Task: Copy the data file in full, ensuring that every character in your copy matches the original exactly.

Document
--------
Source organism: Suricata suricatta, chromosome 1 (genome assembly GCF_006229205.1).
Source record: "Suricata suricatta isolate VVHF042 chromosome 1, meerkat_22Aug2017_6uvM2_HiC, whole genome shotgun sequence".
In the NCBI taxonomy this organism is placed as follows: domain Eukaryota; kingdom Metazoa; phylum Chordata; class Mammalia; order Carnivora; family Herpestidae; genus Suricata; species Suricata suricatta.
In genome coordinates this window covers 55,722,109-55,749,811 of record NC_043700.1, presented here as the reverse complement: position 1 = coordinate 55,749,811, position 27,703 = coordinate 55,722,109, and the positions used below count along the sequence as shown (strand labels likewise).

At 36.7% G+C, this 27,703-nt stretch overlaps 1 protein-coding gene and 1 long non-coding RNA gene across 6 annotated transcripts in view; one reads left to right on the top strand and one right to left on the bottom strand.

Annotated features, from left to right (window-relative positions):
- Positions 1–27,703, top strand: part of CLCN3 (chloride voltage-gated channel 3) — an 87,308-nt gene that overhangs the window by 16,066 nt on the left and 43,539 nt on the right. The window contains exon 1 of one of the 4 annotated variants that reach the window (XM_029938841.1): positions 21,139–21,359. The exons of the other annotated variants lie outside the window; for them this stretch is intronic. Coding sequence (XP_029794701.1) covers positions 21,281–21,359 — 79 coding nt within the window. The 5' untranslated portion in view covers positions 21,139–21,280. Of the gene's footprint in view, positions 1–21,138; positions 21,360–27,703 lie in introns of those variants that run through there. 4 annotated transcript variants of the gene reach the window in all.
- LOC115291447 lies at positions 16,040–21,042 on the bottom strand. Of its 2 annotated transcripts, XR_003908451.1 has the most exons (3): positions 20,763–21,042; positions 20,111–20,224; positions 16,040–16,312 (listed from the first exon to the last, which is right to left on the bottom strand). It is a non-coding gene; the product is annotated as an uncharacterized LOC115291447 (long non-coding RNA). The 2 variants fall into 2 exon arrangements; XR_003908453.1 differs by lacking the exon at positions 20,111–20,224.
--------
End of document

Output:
Source organism: Suricata suricatta, chromosome 1 (genome assembly GCF_006229205.1).
Source record: "Suricata suricatta isolate VVHF042 chromosome 1, meerkat_22Aug2017_6uvM2_HiC, whole genome shotgun sequence".
In the NCBI taxonomy this organism is placed as follows: domain Eukaryota; kingdom Metazoa; phylum Chordata; class Mammalia; order Carnivora; family Herpestidae; genus Suricata; species Suricata suricatta.
In genome coordinates this window covers 55,722,109-55,749,811 of record NC_043700.1, presented here as the reverse complement: position 1 = coordinate 55,749,811, position 27,703 = coordinate 55,722,109, and the positions used below count along the sequence as shown (strand labels likewise).

At 36.7% G+C, this 27,703-nt stretch overlaps 1 protein-coding gene and 1 long non-coding RNA gene across 6 annotated transcripts in view; one reads left to right on the top strand and one right to left on the bottom strand.

Annotated features, from left to right (window-relative positions):
- Positions 1–27,703, top strand: part of CLCN3 (chloride voltage-gated channel 3) — an 87,308-nt gene that overhangs the window by 16,066 nt on the left and 43,539 nt on the right. The window contains exon 1 of one of the 4 annotated variants that reach the window (XM_029938841.1): positions 21,139–21,359. The exons of the other annotated variants lie outside the window; for them this stretch is intronic. Coding sequence (XP_029794701.1) covers positions 21,281–21,359 — 79 coding nt within the window. The 5' untranslated portion in view covers positions 21,139–21,280. Of the gene's footprint in view, positions 1–21,138; positions 21,360–27,703 lie in introns of those variants that run through there. 4 annotated transcript variants of the gene reach the window in all.
- LOC115291447 lies at positions 16,040–21,042 on the bottom strand. Of its 2 annotated transcripts, XR_003908451.1 has the most exons (3): positions 20,763–21,042; positions 20,111–20,224; positions 16,040–16,312 (listed from the first exon to the last, which is right to left on the bottom strand). It is a non-coding gene; the product is annotated as an uncharacterized LOC115291447 (long non-coding RNA). The 2 variants fall into 2 exon arrangements; XR_003908453.1 differs by lacking the exon at positions 20,111–20,224.